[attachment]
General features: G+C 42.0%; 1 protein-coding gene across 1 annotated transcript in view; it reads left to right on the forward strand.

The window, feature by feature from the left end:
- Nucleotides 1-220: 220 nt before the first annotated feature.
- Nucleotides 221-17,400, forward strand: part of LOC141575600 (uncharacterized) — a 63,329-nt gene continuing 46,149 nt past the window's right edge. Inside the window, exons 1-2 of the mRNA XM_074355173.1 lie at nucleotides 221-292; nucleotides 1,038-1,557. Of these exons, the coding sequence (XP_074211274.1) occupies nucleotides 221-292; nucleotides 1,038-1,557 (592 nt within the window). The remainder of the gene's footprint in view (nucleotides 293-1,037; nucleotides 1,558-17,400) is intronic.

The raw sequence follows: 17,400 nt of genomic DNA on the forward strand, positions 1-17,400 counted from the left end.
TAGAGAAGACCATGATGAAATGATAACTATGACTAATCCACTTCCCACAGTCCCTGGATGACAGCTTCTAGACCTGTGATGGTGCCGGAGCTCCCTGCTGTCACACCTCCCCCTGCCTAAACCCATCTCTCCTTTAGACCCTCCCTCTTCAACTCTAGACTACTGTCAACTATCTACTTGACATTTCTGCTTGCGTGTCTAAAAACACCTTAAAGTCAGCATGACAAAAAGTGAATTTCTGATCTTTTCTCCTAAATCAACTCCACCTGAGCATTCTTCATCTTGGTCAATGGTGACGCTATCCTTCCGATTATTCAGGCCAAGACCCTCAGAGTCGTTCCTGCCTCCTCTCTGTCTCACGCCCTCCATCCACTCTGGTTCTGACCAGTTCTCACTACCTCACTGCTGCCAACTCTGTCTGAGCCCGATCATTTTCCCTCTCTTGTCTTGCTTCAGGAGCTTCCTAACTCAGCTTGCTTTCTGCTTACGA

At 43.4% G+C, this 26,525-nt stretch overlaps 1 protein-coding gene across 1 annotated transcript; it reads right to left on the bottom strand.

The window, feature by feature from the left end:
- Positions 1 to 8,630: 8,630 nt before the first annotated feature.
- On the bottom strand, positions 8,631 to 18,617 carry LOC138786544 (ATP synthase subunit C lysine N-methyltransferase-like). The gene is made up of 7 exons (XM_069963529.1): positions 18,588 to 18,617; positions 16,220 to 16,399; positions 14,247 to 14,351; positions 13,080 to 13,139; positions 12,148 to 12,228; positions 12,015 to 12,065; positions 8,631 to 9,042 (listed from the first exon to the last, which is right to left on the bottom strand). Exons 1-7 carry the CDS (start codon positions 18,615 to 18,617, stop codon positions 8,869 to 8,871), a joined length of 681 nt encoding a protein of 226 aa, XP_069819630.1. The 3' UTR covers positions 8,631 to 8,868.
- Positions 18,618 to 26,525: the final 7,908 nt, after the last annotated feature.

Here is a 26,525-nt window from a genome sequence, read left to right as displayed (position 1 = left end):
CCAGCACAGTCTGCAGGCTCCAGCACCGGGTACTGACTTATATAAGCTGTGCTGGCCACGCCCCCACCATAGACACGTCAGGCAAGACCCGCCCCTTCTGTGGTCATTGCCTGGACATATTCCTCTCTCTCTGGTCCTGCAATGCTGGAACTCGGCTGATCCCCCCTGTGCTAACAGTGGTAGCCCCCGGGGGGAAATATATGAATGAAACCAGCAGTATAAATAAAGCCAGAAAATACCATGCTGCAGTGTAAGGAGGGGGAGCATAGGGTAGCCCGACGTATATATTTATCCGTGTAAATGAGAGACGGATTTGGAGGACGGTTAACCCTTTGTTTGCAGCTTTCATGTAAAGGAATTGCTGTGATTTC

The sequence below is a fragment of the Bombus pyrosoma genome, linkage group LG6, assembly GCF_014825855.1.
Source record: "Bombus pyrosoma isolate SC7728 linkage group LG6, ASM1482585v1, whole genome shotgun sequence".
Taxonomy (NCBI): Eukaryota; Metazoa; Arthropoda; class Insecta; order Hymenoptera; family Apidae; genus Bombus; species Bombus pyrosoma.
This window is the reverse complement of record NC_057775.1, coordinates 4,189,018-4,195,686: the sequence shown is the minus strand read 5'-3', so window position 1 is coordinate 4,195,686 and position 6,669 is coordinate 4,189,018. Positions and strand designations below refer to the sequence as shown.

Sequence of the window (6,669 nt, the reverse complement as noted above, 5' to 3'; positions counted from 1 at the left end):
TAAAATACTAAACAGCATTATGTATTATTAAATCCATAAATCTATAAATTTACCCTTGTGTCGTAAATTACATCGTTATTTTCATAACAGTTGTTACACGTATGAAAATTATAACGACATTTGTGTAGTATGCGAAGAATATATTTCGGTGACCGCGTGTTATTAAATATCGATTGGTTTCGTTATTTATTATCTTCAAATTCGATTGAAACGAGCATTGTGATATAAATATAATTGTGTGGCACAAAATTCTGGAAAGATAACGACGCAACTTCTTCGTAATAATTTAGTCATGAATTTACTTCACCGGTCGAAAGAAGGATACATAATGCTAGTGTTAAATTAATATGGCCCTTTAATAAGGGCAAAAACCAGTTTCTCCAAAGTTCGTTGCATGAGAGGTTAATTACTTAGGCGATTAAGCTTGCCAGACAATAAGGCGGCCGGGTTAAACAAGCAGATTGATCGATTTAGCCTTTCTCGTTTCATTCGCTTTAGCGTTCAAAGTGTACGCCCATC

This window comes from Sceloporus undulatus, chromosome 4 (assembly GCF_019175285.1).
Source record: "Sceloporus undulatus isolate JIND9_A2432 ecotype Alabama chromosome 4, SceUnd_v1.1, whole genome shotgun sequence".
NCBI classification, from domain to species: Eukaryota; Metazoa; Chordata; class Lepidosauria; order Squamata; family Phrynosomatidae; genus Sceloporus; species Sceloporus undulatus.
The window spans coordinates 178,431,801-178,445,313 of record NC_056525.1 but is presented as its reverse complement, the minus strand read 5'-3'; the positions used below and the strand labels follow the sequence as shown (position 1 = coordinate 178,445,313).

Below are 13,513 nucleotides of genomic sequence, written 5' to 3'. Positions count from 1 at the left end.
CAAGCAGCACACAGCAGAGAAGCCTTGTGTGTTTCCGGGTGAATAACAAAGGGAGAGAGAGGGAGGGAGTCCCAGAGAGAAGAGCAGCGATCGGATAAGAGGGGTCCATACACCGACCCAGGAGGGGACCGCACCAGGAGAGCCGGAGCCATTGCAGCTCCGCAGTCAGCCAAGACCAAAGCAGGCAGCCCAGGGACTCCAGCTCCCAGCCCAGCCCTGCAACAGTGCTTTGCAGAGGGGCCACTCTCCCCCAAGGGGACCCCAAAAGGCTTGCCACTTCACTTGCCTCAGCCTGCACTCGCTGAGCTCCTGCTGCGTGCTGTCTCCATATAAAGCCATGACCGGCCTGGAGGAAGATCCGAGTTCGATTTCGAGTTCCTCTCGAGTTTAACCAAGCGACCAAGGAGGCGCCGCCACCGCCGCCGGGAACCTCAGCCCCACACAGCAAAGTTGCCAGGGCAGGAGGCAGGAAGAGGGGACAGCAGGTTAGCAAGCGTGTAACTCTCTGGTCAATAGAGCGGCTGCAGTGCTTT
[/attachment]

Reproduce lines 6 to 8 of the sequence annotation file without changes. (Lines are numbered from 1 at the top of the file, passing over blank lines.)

TAGAGAAGACCATGATGAAATGATAACTATGACTAATCCACTTCCCACAGTCCCTGGATGACAGCTTCTAGACCTGTGATGGTGCCGGAGCTCCCTGCTGTCACACCTCCCCCTGCCTAAACCCATCTCTCCTTTAGACCCTCCCTCTTCAACTCTAGACTACTGTCAACTATCTACTTGACATTTCTGCTTGCGTGTCTAAAAACACCTTAAAGTCAGCATGACAAAAAGTGAATTTCTGATCTTTTCTCCTAAATCAACTCCACCTGAGCATTCTTCATCTTGGTCAATGGTGACGCTATCCTTCCGATTATTCAGGCCAAGACCCTCAGAGTCGTTCCTGCCTCCTCTCTGTCTCACGCCCTCCATCCACTCTGGTTCTGACCAGTTCTCACTACCTCACTGCTGCCAACTCTGTCTGAGCCCGATCATTTTCCCTCTCTTGTCTTGCTTCAGGAGCTTCCTAACTCAGCTTGCTTTCTGCTTACGA

At 43.4% G+C, this 26,525-nt stretch overlaps 1 protein-coding gene across 1 annotated transcript; it reads right to left on the bottom strand.

The window, feature by feature from the left end: